Winston’s point of view but instead take on the form of reliable “facts”‘ (Patai,
Mystique 241). But in fact the narrator uses a textual style that simply suggests factuality.
The sentence Patai refers to (‘It was always … unorthodoxy’) is surrounded
by Winston’s subjectivity: ‘He disliked’, it says in the sentence before, and
it is followed by ‘gave him the impression’. But still, the narrator makes it
seem like Winston’s impressions of women are the truth. And these impressions
are misogynistic and two dimensional.

The novel’s women described as if all
idiots and full of party slogans like Winston’s wife ‘The Human Soundtrack’
(Orwell 69), or proletariats, whom he at some point watches ‘disgustedly’ (Orwell
73), prostitutes, or self-effacing maternal figures: even when seen positively
women are stereotypes (Patai, Despair 88). ‘Women are at the margins’, and
‘exist mainly as a source of frustration, irritation, or temptation’ (Bail
215). And this view is never challenged by the only woman who doesn’t fit quite
into this narrative: Julia might be different, she is still first and foremost
defined as a female body.

            Furthermore, the way Orwell names the characters reflect
their status within the novel. Julia has only a first name; she is an
insignificant female, and Orwell in this respect follows his society’s
convention of considering a woman’s last name a disposable, because changeable,
element in an uncertain social identity. O’Brien, at the opposite pole, has
only a last name, in typical masculine style. And Winston Smith, halfway
between the powerless personal feminine and the powerful impersonal masculine,
has a complete name. ( Patai )

Orwell
stayed in the matter of whether or not to value the woman. Within the novel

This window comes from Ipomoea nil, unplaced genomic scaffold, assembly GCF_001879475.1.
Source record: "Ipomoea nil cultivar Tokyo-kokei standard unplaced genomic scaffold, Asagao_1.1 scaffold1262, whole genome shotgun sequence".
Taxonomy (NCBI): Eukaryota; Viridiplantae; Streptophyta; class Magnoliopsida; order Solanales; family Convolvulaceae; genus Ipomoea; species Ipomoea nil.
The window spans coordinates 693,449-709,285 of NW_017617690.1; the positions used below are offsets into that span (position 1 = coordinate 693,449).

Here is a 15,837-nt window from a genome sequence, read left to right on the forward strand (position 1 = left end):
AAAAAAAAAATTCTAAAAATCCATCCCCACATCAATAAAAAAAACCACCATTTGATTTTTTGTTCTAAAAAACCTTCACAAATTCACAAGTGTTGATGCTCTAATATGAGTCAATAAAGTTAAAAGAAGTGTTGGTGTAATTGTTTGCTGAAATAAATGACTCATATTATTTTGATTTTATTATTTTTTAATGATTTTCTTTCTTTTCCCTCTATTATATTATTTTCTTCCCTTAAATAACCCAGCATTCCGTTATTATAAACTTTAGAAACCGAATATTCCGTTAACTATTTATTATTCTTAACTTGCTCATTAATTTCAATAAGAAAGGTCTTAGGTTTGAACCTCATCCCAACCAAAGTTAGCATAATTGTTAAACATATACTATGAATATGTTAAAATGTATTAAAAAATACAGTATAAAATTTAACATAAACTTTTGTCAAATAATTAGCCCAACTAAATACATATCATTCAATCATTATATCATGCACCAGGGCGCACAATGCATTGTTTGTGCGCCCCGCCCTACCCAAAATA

Julia is mainly anarchical, she is not interested in being a player in the game
of domination; she does no longer take the Two Minute Hate significantly; she sleeps
even as Winston reads to her from Goldstein’s book. Her purpose is to get as lots
real delight as she will out of the oppressive society wherein she reveals
herself. Given the limitations the novel offers, this method begins not to look
negative; surely, Julia’s delight-seeking does not harm anybody, and she is
willing to go through big danger for it.

Despite
this favorable presentation of Julia and the few other positive portrayals of
women in the novel (the single proletariat woman, who endure; the protective
actions of Winston’s own mother and the mother in the film he sees), most of
the women in Orwell’s narrative hardly figure except as caricature: they are
Party secretaries, Party fanatics, Party wives like Katharine – whom Winston
judges to be the emptiest person he has ever known – or Mrs. Parsons; they are
women’s voices are represented in a consistently negative way: The “piercing
female voice” of the exercise leader who yaps and barks on the telescreen in
the morning, the “silly feminine voice” that Winston hears in the canteen, the
screeching of the woman on the telescreen when he gets home. Women are not
individuals, as the men are. Women are clearly “other” in the world of 1984 as
in Orwell’s own society and Winston relates to them as such.